Since most people have a soft side, since a little fun and playfulness is nice in this often serious world, I've decided to share a few of my favourite collections here:
An iCLIPART.com Cartoon Collection
iCLIPART.com Fun Cartoons
iCLIPART.com Popular Cartoon Collection
Adorable Cartoons from iCLIPART.com
Amusing Cartoons from iCLIPART.com
Charming Cartoons from iCLIPART.com
Wednesday, June 8, 2016
If asked what my hobby was I'm not sure I'd have an answer. There are many things I enjoy doing, but none for which I really have a passion.
If it existed before, somewhere along the way it's been killed. For instance, once upon a time I took great delight in writing. Now employment has taken away the type of joy that comes with it being a hobby. I still enjoy writing, but not so much now that I want to type away at home after being in front of a computer all day.
I used to be an avid knitter. Those daytime hours at the computer, however, have pinched nerves and tightened muscles to the point where working more than a few rows of simple stocking stitch is impossible.
From childhood, I've always been able to lose myself in a good book. Unfortunately though, my concentration isn't what it used to be, so a quiet house, no music, no TV, no conversation, are essential if I'm going to focus on the story before me. Nothing worse than immersing oneself in a book for hours, then realizing you don't recall a whole lot of it.
Photography is another interest, but not until retirement will I be able to find the time to learn and improve the way I would like.
Probably, if I had to come up with something that is close to a passion for me, since family doesn't count as a hobby, it has to be baking, and cooking to a degree. The problem here, of course, is that neither my hubby nor I need the sweet treats and carb-rich indulgences that result from my efforts in this pursuit.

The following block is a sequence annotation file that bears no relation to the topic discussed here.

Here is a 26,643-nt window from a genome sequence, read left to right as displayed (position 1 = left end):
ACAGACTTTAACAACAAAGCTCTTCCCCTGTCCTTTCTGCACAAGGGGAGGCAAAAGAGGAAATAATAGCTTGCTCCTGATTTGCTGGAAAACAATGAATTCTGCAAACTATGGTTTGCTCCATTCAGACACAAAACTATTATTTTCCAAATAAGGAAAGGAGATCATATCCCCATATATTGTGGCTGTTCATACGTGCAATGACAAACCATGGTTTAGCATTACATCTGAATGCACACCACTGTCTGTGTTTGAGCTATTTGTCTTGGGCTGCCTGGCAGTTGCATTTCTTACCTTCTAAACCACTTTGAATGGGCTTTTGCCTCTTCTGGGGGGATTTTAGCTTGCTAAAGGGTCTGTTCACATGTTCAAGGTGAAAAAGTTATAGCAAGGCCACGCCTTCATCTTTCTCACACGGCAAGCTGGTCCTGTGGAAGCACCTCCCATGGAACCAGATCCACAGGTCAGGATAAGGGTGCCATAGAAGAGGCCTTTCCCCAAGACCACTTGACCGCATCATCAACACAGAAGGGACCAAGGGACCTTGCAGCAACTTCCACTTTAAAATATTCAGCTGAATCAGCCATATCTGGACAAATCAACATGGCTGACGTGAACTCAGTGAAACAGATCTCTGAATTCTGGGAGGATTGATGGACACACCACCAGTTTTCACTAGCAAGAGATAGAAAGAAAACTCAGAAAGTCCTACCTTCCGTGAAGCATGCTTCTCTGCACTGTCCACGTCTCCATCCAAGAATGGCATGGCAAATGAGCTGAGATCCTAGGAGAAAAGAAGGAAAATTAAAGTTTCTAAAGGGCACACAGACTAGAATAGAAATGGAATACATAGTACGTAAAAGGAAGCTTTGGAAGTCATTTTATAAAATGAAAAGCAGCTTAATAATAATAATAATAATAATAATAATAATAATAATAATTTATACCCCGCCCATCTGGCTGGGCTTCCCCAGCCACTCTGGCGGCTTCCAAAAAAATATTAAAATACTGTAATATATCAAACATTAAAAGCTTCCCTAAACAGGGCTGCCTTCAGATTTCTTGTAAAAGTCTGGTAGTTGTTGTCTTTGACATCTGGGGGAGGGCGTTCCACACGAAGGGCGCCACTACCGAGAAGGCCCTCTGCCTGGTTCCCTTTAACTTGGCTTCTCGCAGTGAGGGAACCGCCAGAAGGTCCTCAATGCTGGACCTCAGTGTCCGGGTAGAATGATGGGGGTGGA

I have, though, found a way to incorporate a lot of the things I like into a leisure time activity. As a leftover from my days in publishing, I do a recipe column for a monthly agricultural magazine. It means that I write a bit, I take a food photo and I must try out some of the recipes I've chosen for the theme.
The challenging part of this is taking the pictures. Professionals have special tricks they use to make the food look better, if perhaps inedible. Since I'm not about to take blowtorches, tweezers or glue to my culinary triumphs, I must rely on limited photography skills and an adequate eye for acceptable shots.
Another option, of course, is to find a quality picture online, such as the wonderful food ones discovered here at iPHOTOS.com. The variety ensures there's something to suit every recipe. They're also perfect to illustrate cookbooks, enhance menus or for use in advertising and promotions.
It has been a relief to me, given that sometimes when deadline for the column nears, I am faced with a less than picture-perfect dish or a less than perfect picture. In a pinch, then, it's good to have such a great selection of photos at hand.
Tuesday, June 7, 2016
This, of course, has its down sides. Typical of every village, it's fairly certain that at some point there will be residents who have stories to tell about their neighbours, whether they're true or not.
However, while the gossiping and suppositions might irritate, the familiarity that causes all of that can at times surround you with a strong sense of family. There are the folks who know you've got a problem before you do and come running to help. When one of their own is in trouble they circle the wagons. They offer support. They extend the hand of kindness. They take care of each other.
When you live in a small town, you're rarely alone. This too can assuredly be a mixed blessing. There are times when you'd just really rather not talk to anyone or see anyone you know. On those days I opt to stay indoors or remain secluded in my backyard.
For the most part, though, it's a pretty great feeling to be greeted by a smiling face and warm hello at every corner.